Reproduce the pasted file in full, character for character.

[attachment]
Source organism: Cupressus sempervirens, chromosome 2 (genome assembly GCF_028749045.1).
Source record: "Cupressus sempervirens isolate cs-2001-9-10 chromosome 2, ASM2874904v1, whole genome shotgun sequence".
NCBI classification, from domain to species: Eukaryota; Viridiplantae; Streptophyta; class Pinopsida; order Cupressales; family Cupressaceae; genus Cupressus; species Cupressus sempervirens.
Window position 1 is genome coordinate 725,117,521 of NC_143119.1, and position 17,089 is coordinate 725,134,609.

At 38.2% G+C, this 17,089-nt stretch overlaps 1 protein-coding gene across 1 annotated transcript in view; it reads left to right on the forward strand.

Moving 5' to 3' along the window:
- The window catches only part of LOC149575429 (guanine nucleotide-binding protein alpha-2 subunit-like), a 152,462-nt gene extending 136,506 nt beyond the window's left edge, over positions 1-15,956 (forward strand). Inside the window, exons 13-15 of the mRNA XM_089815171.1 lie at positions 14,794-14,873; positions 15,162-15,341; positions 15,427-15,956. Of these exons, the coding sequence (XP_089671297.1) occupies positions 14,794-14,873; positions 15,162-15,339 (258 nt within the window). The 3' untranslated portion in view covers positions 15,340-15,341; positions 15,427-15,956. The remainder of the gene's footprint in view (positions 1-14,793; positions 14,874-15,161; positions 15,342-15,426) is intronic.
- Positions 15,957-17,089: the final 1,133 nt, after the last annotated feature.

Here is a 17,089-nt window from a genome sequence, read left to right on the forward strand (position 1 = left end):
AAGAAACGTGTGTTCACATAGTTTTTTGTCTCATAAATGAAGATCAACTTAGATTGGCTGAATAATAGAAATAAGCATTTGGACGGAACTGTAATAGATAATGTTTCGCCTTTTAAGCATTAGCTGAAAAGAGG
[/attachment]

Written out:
Source organism: Cupressus sempervirens, chromosome 2 (genome assembly GCF_028749045.1).
Source record: "Cupressus sempervirens isolate cs-2001-9-10 chromosome 2, ASM2874904v1, whole genome shotgun sequence".
NCBI classification, from domain to species: Eukaryota; Viridiplantae; Streptophyta; class Pinopsida; order Cupressales; family Cupressaceae; genus Cupressus; species Cupressus sempervirens.
Window position 1 is genome coordinate 725,117,521 of NC_143119.1, and position 17,089 is coordinate 725,134,609.

At 38.2% G+C, this 17,089-nt stretch overlaps 1 protein-coding gene across 1 annotated transcript in view; it reads left to right on the forward strand.

Moving 5' to 3' along the window:
- The window catches only part of LOC149575429 (guanine nucleotide-binding protein alpha-2 subunit-like), a 152,462-nt gene extending 136,506 nt beyond the window's left edge, over positions 1-15,956 (forward strand). Inside the window, exons 13-15 of the mRNA XM_089815171.1 lie at positions 14,794-14,873; positions 15,162-15,341; positions 15,427-15,956. Of these exons, the coding sequence (XP_089671297.1) occupies positions 14,794-14,873; positions 15,162-15,339 (258 nt within the window). The 3' untranslated portion in view covers positions 15,340-15,341; positions 15,427-15,956. The remainder of the gene's footprint in view (positions 1-14,793; positions 14,874-15,161; positions 15,342-15,426) is intronic.
- Positions 15,957-17,089: the final 1,133 nt, after the last annotated feature.

Here is a 17,089-nt window from a genome sequence, read left to right on the forward strand (position 1 = left end):
AAGAAACGTGTGTTCACATAGTTTTTTGTCTCATAAATGAAGATCAACTTAGATTGGCTGAATAATAGAAATAAGCATTTGGACGGAACTGTAATAGATAATGTTTCGCCTTTTAAGCATTAGCTGAAAAGAGG